Qatari women may know what careers they want, but they remain hindered by traditional values and preconceptions in male-dominated industries.

More Qatari women have university degrees than men, yet female participation in the workforce is only about 35 per cent, well below national percentages in developed countries.

This striking imbalance, which is reflected in other Gulf countries, is the focus of concern for the Qatar International Business Women Association. The organisation recently held its third annual forum in Doha, in which representatives from 12 Arab countries, and private companies, participated.

Wael Sawan, executive vice-president of Shell Qatar, was on the panel of the opening session, which included four men and one woman – an irony apparently lost on many in the room. “In the last three years, we have moved as a leadership team in Qatar Shell from no women representation to two,” Mr Sawan says. “We have a long, long way to go to remove some of the systemic inequalities.”

Qatar wants to reduce cultural barriers that block women’s professional advancement and increase the number of women in leadership positions by 30 per cent. In 2009, only 3 per cent of employed women were in a leadership post, according to government figures.

The same phenomenon is at work in other Gulf countries, where women’s hunger for education has not yet been reflected in representation in leading positions in government and business. Women in Saudi Arabia represent 57 per cent of university graduates but account for only 12 per cent of the workforce. In the United Arab Emirates, only 28 per cent of the national labour force are women.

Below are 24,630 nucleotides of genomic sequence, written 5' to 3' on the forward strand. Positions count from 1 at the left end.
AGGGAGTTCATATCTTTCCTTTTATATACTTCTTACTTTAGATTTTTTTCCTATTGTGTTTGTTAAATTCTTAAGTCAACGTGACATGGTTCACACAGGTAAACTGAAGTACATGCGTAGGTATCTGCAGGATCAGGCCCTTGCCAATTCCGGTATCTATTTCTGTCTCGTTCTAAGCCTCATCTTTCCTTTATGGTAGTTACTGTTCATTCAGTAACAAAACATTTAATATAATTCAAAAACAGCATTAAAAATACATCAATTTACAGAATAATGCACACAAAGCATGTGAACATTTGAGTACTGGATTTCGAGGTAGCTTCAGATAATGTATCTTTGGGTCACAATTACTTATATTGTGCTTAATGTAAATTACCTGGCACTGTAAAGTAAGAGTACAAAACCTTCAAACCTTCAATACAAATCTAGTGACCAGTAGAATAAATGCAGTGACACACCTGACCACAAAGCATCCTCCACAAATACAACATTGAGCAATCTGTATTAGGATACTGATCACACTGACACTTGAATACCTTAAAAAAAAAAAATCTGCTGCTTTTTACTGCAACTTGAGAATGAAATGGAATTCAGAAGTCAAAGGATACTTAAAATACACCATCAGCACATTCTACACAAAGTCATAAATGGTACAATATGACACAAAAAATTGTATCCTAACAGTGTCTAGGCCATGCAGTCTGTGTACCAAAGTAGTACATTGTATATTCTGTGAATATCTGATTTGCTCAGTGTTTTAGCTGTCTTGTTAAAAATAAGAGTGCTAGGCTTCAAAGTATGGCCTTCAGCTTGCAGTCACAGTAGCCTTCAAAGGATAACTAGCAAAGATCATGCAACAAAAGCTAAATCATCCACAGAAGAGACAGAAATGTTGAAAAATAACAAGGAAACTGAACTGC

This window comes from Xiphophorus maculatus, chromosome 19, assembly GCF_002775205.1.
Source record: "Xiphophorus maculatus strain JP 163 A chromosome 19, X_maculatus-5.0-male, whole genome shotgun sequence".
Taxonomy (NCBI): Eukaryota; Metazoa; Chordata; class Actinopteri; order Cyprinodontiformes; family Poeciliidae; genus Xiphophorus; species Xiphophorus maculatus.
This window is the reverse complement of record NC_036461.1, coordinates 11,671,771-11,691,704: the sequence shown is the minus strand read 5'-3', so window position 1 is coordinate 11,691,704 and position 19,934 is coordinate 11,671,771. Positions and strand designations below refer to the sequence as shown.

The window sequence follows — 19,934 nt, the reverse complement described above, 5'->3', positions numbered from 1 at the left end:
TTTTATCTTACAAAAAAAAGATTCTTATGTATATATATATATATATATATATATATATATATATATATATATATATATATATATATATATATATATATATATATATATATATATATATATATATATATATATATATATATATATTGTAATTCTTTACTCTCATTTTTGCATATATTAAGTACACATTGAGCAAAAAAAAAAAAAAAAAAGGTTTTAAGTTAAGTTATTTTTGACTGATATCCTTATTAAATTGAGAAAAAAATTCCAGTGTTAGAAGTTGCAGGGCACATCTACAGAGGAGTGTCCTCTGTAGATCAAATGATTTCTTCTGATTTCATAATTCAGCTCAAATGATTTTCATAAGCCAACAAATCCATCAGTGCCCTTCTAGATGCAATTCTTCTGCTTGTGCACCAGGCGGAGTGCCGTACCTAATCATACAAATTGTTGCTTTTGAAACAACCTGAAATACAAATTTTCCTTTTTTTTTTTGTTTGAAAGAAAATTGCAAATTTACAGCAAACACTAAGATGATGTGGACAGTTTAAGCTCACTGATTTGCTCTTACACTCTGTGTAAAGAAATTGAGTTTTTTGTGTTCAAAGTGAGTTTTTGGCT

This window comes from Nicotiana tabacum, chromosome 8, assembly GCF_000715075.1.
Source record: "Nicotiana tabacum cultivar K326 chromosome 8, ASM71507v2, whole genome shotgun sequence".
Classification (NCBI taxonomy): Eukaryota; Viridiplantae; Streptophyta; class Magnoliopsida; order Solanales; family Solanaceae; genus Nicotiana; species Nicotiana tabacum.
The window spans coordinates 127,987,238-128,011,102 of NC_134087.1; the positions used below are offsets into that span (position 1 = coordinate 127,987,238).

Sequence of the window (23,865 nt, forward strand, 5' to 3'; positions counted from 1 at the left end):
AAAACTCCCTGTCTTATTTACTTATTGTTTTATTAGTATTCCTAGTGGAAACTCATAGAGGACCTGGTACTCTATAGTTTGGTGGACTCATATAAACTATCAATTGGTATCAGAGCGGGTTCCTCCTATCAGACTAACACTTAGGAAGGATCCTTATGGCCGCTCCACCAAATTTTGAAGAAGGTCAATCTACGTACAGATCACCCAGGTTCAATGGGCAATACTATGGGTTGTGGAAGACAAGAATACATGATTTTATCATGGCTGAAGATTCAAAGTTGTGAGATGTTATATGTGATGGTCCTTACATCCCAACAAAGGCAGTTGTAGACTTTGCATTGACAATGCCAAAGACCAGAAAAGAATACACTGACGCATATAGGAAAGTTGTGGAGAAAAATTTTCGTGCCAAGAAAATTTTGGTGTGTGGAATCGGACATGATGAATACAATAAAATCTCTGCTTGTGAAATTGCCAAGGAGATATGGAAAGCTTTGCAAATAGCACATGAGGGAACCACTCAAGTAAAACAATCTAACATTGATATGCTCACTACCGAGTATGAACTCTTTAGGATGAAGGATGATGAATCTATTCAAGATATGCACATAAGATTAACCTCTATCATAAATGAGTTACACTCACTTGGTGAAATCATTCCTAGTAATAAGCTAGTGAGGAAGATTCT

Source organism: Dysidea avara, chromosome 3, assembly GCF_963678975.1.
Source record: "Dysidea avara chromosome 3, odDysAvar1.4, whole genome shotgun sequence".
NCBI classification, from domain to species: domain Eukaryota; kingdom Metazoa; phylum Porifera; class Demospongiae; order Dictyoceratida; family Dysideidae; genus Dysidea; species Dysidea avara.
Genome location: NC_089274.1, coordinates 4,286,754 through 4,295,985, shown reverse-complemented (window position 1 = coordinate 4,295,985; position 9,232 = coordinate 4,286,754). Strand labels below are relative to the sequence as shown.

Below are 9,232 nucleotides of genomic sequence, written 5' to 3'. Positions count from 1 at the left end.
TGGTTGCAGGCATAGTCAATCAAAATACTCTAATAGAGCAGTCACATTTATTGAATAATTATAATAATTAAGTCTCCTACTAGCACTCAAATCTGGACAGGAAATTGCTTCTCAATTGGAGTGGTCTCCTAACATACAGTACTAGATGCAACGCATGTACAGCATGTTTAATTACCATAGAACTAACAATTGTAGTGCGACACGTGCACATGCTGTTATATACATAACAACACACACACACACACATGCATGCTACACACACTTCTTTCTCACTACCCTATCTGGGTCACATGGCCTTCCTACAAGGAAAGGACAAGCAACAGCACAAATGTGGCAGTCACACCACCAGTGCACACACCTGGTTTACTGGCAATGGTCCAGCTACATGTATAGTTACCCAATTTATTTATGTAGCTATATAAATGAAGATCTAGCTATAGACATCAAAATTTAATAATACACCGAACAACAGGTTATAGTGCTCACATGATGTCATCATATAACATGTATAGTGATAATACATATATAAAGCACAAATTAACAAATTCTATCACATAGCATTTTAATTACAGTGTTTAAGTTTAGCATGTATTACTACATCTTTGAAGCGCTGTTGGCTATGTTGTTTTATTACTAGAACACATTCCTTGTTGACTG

The extent to which Qatari women work is linked directly to the support they receive in balancing their professional and family duties, according to a government report. The government has said it would improve support by expanding childcare facilities and family-friendly business practices.

Qatar has laws relating to working women, such as those that regulate maternity leave, retirement benefits and gender equality at work. However, “traditional views about appropriate avenues for women’s employment (educational, administrative or clerical) prevail, despite the new opportunities created by Qatar’s economic development,” says the country’s National Development Strategy report.

“It is not about equality in the workplace,” says Reem al-Darwish, a business student. “It is also about what a family deems professionally acceptable for their daughter. Many families are close-minded; they don’t want their daughters to work in mixed [gender] areas.”

Sarah al-Mana, another student, says that while Qatari women may have achieved a great deal of equality in places of employment, no “man is going to stay at home and take care of the family while his wife works – as is the case in some countries”.

Although women remain absent from the leadership ranks, the views of working women in the Gulf region are changing. “Our mothers were housekeepers,” says Basmah Omair, a Saudi businesswoman, who lobbies for gender equality opportunities. But now women have limitless job opportunities in many fields, though they might be different from one country to another, she adds.

But Ms Omair did not forget to stress the traditional view on male and female equality in her region. “We don’t want to exchange roles to make the man in the home . . . what the woman wants and needs is equilibrium.